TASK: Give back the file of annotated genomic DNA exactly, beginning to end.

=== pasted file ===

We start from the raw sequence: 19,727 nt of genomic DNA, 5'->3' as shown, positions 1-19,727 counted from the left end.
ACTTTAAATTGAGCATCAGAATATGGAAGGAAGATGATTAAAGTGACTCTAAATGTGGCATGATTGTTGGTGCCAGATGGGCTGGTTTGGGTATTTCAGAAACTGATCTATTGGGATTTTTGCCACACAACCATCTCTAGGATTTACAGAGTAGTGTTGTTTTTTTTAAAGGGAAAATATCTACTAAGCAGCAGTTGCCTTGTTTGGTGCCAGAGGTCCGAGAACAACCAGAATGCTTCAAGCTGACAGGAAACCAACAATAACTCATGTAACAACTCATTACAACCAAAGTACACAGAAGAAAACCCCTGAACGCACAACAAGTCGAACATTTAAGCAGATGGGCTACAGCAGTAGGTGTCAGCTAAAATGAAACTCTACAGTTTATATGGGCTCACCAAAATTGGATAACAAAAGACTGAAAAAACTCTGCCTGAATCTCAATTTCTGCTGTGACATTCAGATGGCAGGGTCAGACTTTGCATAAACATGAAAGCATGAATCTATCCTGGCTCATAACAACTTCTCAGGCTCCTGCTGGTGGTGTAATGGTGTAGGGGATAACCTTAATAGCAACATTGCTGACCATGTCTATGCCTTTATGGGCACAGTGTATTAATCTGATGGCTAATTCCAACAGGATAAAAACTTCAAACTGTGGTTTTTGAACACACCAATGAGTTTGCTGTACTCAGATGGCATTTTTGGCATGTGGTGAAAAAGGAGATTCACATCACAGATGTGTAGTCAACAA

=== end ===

We start from the raw sequence: 19,727 nt of genomic DNA, 5'->3' as shown, positions 1-19,727 counted from the left end.
ACTTTAAATTGAGCATCAGAATATGGAAGGAAGATGATTAAAGTGACTCTAAATGTGGCATGATTGTTGGTGCCAGATGGGCTGGTTTGGGTATTTCAGAAACTGATCTATTGGGATTTTTGCCACACAACCATCTCTAGGATTTACAGAGTAGTGTTGTTTTTTTTAAAGGGAAAATATCTACTAAGCAGCAGTTGCCTTGTTTGGTGCCAGAGGTCCGAGAACAACCAGAATGCTTCAAGCTGACAGGAAACCAACAATAACTCATGTAACAACTCATTACAACCAAAGTACACAGAAGAAAACCCCTGAACGCACAACAAGTCGAACATTTAAGCAGATGGGCTACAGCAGTAGGTGTCAGCTAAAATGAAACTCTACAGTTTATATGGGCTCACCAAAATTGGATAACAAAAGACTGAAAAAACTCTGCCTGAATCTCAATTTCTGCTGTGACATTCAGATGGCAGGGTCAGACTTTGCATAAACATGAAAGCATGAATCTATCCTGGCTCATAACAACTTCTCAGGCTCCTGCTGGTGGTGTAATGGTGTAGGGGATAACCTTAATAGCAACATTGCTGACCATGTCTATGCCTTTATGGGCACAGTGTATTAATCTGATGGCTAATTCCAACAGGATAAAAACTTCAAACTGTGGTTTTTGAACACACCAATGAGTTTGCTGTACTCAGATGGCATTTTTGGCATGTGGTGAAAAAGGAGATTCACATCACAGATGTGTAGTCAACAA